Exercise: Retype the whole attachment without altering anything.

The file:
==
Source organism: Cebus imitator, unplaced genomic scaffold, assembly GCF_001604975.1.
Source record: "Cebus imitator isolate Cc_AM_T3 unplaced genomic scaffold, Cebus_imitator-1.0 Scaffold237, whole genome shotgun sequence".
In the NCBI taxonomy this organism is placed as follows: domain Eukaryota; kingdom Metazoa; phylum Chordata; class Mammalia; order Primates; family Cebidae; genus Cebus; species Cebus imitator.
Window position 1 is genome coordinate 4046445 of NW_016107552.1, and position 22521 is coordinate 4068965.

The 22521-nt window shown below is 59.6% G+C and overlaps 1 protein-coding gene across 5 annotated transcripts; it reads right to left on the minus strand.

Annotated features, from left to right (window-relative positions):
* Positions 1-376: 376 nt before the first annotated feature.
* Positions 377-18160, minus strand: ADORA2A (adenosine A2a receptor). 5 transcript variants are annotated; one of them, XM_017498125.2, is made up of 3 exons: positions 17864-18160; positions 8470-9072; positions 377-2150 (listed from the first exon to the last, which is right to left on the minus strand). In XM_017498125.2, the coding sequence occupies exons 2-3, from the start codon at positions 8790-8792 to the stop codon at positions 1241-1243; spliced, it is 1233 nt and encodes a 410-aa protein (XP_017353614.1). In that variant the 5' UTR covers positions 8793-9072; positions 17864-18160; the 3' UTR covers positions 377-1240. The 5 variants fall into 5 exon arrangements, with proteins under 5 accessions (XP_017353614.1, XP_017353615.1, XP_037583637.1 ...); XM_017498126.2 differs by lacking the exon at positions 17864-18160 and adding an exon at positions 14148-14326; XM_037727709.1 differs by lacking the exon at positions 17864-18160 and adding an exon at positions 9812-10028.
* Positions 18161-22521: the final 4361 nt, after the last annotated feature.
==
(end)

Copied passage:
Source organism: Cebus imitator, unplaced genomic scaffold, assembly GCF_001604975.1.
Source record: "Cebus imitator isolate Cc_AM_T3 unplaced genomic scaffold, Cebus_imitator-1.0 Scaffold237, whole genome shotgun sequence".
In the NCBI taxonomy this organism is placed as follows: domain Eukaryota; kingdom Metazoa; phylum Chordata; class Mammalia; order Primates; family Cebidae; genus Cebus; species Cebus imitator.
Window position 1 is genome coordinate 4046445 of NW_016107552.1, and position 22521 is coordinate 4068965.

The 22521-nt window shown below is 59.6% G+C and overlaps 1 protein-coding gene across 5 annotated transcripts; it reads right to left on the minus strand.

Annotated features, from left to right (window-relative positions):
* Positions 1-376: 376 nt before the first annotated feature.
* Positions 377-18160, minus strand: ADORA2A (adenosine A2a receptor). 5 transcript variants are annotated; one of them, XM_017498125.2, is made up of 3 exons: positions 17864-18160; positions 8470-9072; positions 377-2150 (listed from the first exon to the last, which is right to left on the minus strand). In XM_017498125.2, the coding sequence occupies exons 2-3, from the start codon at positions 8790-8792 to the stop codon at positions 1241-1243; spliced, it is 1233 nt and encodes a 410-aa protein (XP_017353614.1). In that variant the 5' UTR covers positions 8793-9072; positions 17864-18160; the 3' UTR covers positions 377-1240. The 5 variants fall into 5 exon arrangements, with proteins under 5 accessions (XP_017353614.1, XP_017353615.1, XP_037583637.1 ...); XM_017498126.2 differs by lacking the exon at positions 17864-18160 and adding an exon at positions 14148-14326; XM_037727709.1 differs by lacking the exon at positions 17864-18160 and adding an exon at positions 9812-10028.
* Positions 18161-22521: the final 4361 nt, after the last annotated feature.